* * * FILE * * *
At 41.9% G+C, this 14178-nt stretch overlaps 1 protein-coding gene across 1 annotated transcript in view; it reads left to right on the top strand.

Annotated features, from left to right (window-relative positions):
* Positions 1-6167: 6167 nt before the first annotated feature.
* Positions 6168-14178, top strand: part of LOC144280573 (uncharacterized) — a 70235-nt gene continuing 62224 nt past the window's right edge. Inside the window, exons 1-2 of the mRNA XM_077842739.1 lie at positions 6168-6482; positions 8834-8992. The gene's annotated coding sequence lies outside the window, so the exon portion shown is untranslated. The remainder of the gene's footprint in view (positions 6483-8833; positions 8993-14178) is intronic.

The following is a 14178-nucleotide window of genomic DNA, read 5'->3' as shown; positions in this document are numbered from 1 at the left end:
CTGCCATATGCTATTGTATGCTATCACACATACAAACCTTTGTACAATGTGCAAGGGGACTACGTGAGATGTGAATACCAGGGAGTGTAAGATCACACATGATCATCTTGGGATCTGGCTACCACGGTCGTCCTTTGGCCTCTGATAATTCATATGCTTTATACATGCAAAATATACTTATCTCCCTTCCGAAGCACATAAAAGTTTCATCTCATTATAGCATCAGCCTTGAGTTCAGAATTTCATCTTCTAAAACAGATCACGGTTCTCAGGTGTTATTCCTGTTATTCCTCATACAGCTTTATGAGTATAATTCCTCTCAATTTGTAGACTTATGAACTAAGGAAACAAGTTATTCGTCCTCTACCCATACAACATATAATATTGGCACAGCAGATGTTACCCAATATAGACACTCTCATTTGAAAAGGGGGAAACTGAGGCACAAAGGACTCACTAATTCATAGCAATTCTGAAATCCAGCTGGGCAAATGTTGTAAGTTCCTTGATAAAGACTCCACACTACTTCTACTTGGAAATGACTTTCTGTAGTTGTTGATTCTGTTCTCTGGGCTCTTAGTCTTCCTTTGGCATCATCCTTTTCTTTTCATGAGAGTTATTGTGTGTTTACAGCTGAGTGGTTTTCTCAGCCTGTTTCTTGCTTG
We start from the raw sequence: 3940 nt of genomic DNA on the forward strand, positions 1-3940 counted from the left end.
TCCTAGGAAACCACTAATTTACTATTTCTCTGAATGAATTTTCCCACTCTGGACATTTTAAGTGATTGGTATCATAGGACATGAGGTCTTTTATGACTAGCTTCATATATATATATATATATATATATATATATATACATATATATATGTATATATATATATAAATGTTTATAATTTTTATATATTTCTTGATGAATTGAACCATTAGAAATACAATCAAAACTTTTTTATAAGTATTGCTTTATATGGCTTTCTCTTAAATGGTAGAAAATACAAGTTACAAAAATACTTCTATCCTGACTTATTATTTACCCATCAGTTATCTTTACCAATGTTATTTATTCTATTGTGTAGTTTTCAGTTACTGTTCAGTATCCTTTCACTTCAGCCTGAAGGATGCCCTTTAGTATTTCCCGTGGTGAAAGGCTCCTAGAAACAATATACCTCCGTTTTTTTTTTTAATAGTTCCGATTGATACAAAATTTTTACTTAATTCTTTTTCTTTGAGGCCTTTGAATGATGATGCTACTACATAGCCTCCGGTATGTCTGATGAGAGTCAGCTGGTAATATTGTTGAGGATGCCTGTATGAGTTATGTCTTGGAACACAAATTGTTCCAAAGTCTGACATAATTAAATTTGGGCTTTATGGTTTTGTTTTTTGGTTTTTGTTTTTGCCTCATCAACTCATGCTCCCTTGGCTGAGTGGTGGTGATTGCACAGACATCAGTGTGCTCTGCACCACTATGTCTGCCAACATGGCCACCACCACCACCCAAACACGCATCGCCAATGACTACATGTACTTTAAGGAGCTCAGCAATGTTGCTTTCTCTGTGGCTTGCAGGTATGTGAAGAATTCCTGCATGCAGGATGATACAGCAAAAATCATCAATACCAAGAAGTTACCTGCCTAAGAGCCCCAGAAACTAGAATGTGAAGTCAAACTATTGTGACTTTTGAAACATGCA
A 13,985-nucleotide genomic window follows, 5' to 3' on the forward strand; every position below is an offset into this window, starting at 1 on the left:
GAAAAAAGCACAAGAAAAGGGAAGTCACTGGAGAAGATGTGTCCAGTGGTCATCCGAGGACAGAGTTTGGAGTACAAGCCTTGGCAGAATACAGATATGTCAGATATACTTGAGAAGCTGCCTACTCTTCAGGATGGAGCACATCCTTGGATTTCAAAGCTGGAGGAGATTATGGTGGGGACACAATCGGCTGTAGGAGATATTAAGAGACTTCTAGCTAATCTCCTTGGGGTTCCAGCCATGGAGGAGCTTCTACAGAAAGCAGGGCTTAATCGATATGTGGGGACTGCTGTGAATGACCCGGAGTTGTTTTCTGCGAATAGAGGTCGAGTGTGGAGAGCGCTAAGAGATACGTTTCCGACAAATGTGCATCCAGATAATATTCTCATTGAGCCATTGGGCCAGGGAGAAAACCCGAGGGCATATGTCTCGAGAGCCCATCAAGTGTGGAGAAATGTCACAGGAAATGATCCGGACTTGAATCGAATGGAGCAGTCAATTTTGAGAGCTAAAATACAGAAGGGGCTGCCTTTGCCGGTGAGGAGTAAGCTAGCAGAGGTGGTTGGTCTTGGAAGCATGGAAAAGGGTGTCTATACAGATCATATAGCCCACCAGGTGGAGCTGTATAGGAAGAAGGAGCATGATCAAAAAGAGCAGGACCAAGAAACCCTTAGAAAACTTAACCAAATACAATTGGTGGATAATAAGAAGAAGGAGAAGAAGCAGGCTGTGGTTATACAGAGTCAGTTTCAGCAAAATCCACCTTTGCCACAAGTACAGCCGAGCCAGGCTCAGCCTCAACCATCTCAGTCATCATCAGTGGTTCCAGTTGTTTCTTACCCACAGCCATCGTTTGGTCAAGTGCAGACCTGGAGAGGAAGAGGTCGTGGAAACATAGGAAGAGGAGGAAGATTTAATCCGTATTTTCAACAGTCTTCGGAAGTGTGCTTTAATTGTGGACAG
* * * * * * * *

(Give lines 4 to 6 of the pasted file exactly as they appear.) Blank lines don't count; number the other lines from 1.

* Positions 6168-14178, top strand: part of LOC144280573 (uncharacterized) — a 70235-nt gene continuing 62224 nt past the window's right edge. Inside the window, exons 1-2 of the mRNA XM_077842739.1 lie at positions 6168-6482; positions 8834-8992. The gene's annotated coding sequence lies outside the window, so the exon portion shown is untranslated. The remainder of the gene's footprint in view (positions 6483-8833; positions 8993-14178) is intronic.

The following is a 14178-nucleotide window of genomic DNA, read 5'->3' as shown; positions in this document are numbered from 1 at the left end:
CTGCCATATGCTATTGTATGCTATCACACATACAAACCTTTGTACAATGTGCAAGGGGACTACGTGAGATGTGAATACCAGGGAGTGTAAGATCACACATGATCATCTTGGGATCTGGCTACCACGGTCGTCCTTTGGCCTCTGATAATTCATATGCTTTATACATGCAAAATATACTTATCTCCCTTCCGAAGCACATAAAAGTTTCATCTCATTATAGCATCAGCCTTGAGTTCAGAATTTCATCTTCTAAAACAGATCACGGTTCTCAGGTGTTATTCCTGTTATTCCTCATACAGCTTTATGAGTATAATTCCTCTCAATTTGTAGACTTATGAACTAAGGAAACAAGTTATTCGTCCTCTACCCATACAACATATAATATTGGCACAGCAGATGTTACCCAATATAGACACTCTCATTTGAAAAGGGGGAAACTGAGGCACAAAGGACTCACTAATTCATAGCAATTCTGAAATCCAGCTGGGCAAATGTTGTAAGTTCCTTGATAAAGACTCCACACTACTTCTACTTGGAAATGACTTTCTGTAGTTGTTGATTCTGTTCTCTGGGCTCTTAGTCTTCCTTTGGCATCATCCTTTTCTTTTCATGAGAGTTATTGTGTGTTTACAGCTGAGTGGTTTTCTCAGCCTGTTTCTTGCTTG